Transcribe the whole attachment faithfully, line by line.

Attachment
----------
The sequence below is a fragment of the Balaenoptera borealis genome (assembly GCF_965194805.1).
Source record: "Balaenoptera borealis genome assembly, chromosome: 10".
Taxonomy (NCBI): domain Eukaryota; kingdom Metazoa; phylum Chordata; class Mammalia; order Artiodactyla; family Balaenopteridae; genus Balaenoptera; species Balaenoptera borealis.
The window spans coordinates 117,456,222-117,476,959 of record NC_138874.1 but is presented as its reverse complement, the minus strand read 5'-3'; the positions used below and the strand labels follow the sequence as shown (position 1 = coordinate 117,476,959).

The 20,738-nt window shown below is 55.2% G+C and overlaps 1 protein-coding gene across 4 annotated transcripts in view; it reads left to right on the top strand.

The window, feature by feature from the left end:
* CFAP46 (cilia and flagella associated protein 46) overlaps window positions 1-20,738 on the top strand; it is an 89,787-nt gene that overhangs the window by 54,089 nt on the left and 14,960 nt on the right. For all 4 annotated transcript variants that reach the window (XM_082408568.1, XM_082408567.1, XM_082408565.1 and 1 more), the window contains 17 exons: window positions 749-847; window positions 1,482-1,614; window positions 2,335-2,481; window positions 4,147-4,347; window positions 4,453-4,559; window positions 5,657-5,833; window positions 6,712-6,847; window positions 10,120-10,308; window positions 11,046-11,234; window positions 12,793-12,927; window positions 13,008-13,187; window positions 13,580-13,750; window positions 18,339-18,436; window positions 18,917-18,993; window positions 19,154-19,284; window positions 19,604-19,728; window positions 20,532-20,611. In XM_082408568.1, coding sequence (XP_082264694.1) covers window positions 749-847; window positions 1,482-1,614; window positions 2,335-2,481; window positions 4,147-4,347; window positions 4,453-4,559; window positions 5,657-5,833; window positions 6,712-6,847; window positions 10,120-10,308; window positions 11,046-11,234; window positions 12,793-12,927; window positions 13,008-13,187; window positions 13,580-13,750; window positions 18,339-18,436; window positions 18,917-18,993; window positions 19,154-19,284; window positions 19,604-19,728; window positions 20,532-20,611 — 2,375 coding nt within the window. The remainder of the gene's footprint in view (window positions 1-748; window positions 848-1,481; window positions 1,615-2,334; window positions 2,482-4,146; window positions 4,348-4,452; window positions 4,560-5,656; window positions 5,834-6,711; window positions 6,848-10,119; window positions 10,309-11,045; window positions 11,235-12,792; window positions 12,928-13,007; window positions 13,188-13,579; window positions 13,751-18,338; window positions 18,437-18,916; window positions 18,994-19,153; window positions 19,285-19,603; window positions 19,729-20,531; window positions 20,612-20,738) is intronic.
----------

The sequence below is a fragment of the Balaenoptera borealis genome (assembly GCF_965194805.1).
Source record: "Balaenoptera borealis genome assembly, chromosome: 10".
Taxonomy (NCBI): domain Eukaryota; kingdom Metazoa; phylum Chordata; class Mammalia; order Artiodactyla; family Balaenopteridae; genus Balaenoptera; species Balaenoptera borealis.
The window spans coordinates 117,456,222-117,476,959 of record NC_138874.1 but is presented as its reverse complement, the minus strand read 5'-3'; the positions used below and the strand labels follow the sequence as shown (position 1 = coordinate 117,476,959).

The 20,738-nt window shown below is 55.2% G+C and overlaps 1 protein-coding gene across 4 annotated transcripts in view; it reads left to right on the top strand.

The window, feature by feature from the left end:
* CFAP46 (cilia and flagella associated protein 46) overlaps window positions 1-20,738 on the top strand; it is an 89,787-nt gene that overhangs the window by 54,089 nt on the left and 14,960 nt on the right. For all 4 annotated transcript variants that reach the window (XM_082408568.1, XM_082408567.1, XM_082408565.1 and 1 more), the window contains 17 exons: window positions 749-847; window positions 1,482-1,614; window positions 2,335-2,481; window positions 4,147-4,347; window positions 4,453-4,559; window positions 5,657-5,833; window positions 6,712-6,847; window positions 10,120-10,308; window positions 11,046-11,234; window positions 12,793-12,927; window positions 13,008-13,187; window positions 13,580-13,750; window positions 18,339-18,436; window positions 18,917-18,993; window positions 19,154-19,284; window positions 19,604-19,728; window positions 20,532-20,611. In XM_082408568.1, coding sequence (XP_082264694.1) covers window positions 749-847; window positions 1,482-1,614; window positions 2,335-2,481; window positions 4,147-4,347; window positions 4,453-4,559; window positions 5,657-5,833; window positions 6,712-6,847; window positions 10,120-10,308; window positions 11,046-11,234; window positions 12,793-12,927; window positions 13,008-13,187; window positions 13,580-13,750; window positions 18,339-18,436; window positions 18,917-18,993; window positions 19,154-19,284; window positions 19,604-19,728; window positions 20,532-20,611 — 2,375 coding nt within the window. The remainder of the gene's footprint in view (window positions 1-748; window positions 848-1,481; window positions 1,615-2,334; window positions 2,482-4,146; window positions 4,348-4,452; window positions 4,560-5,656; window positions 5,834-6,711; window positions 6,848-10,119; window positions 10,309-11,045; window positions 11,235-12,792; window positions 12,928-13,007; window positions 13,188-13,579; window positions 13,751-18,338; window positions 18,437-18,916; window positions 18,994-19,153; window positions 19,285-19,603; window positions 19,729-20,531; window positions 20,612-20,738) is intronic.